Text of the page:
Matthew Reed writes:

HydroBot is a modular control system for automating hydroponic gardens. This system is designed with three objectives in mind. First, it will facilitate optimal growing techniques by using scheduling and feedback control loops to maintain state and adapt to changing conditions. Second, it will simplify controls interfaces, making setup and use easier for less tech-savvy gardeners. Finally, the components will be designed in a modular way to increase flexibility and support every imaginable garden configuration. HydroBot aims to bring sensors and actuators together through automation, which will allow hobby growers to focus on growing and not on constantly monitoring and adjusting the environment to keep their garden stable.

More details at Protofusion.org.

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  1. Hilarious. I don’t see any actual hardware yet, this looks to be at block diagram stage.
    Yet another software guy who perhaps thinks he can build a killer hydroponic system.

    Let me just say this: there is no such thing as an awesome hydroponic system that will drive widespread adoption. I have done deep water culture. Even the simplest systems need some care, especially during sowing, or managing long stems, pollinating tomatoes, organic pest control, etc. Also, modifying pH or nutrients is not practical for most growers, these things require a significant commitment, a bit here a bit there and it all adds up to quite a lot. The sensor suite looks like over-the-top optimistic. For example, you can’t do much about lights once you fix your site, and proper grow lights aren’t cheap, neither is electricity.

    Few urban folks can sustain growing batches year in year out, most lose interest after a few rounds. If you want a good harvest, it requires commitment. Most urban folks have too much on their plates already, modern apps and services all want your attention, hydroponics won’t be near the top of people’s priorities.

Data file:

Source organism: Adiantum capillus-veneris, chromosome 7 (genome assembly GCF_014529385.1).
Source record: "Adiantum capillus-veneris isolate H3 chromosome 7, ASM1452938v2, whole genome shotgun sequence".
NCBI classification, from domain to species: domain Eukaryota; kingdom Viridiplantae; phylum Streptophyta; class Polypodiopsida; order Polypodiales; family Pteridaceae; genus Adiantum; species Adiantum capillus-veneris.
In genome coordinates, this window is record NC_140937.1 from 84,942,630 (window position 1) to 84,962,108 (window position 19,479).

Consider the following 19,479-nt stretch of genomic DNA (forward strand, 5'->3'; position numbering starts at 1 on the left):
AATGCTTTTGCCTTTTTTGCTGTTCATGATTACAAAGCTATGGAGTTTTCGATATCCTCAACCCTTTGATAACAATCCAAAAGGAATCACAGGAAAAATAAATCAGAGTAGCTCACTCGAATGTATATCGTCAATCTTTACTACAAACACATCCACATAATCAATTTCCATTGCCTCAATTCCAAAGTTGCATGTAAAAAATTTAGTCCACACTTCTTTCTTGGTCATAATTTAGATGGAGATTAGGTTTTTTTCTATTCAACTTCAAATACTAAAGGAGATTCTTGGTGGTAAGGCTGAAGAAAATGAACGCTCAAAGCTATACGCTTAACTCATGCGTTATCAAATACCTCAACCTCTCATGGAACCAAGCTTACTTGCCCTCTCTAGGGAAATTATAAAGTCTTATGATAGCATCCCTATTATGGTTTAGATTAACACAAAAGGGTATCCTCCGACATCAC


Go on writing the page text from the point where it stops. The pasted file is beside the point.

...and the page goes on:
Well, them software folks are welcome to prove me wrong. Maybe someone will hit upon a killer solution, like Arduino. Good luck…

    1. Hi KH,

      I appreciate your feedback. I’ve been growing hydroponically for several years now using a variety of techniques, so I certainly understand the complexity of these types of systems. I initially started this project to help simplify the process for myself and hopefully help some others along the way. I have some working hardware and software prototypes in addition to the broad block diagram and description here, but I haven’t had time to write about it all yet. You can follow my progress on the Protofusion blog, and maybe I will be honored with more posts here!

      1. Thank you for taking the time to respond to my comments, it is appreciated.
        I’m concerned by the look of the sensor suite — looks like a case of wanting to optimize through data crunching or data mining. Yet given the masses of data mining books, there are also books that preaches the opposite.

        With respect to hydroponics, I think optimal conditions will be hard to differentiate from good enough conditions in terms of plant harvest etc, it’s like chasing after the unicorn. For urban growers, I think monitoring EC should be good enough w.r.t. nutrients. For pH, I just use paper strips from time to time. I’m leaning more towards fertigation these days, basil is an easy and productive plant for the lazy programmer…

        It’s true that with a healthy budget, great hydroponic systems can be created. But like “smart homes”, it doesn’t look anywhere like becoming mainstream. Serious commercial units are always stifled by their cost. Anyway I also recall that someone at Sparkfun is also doing hydroponics. I look forward to hear from this project in the future, good luck!

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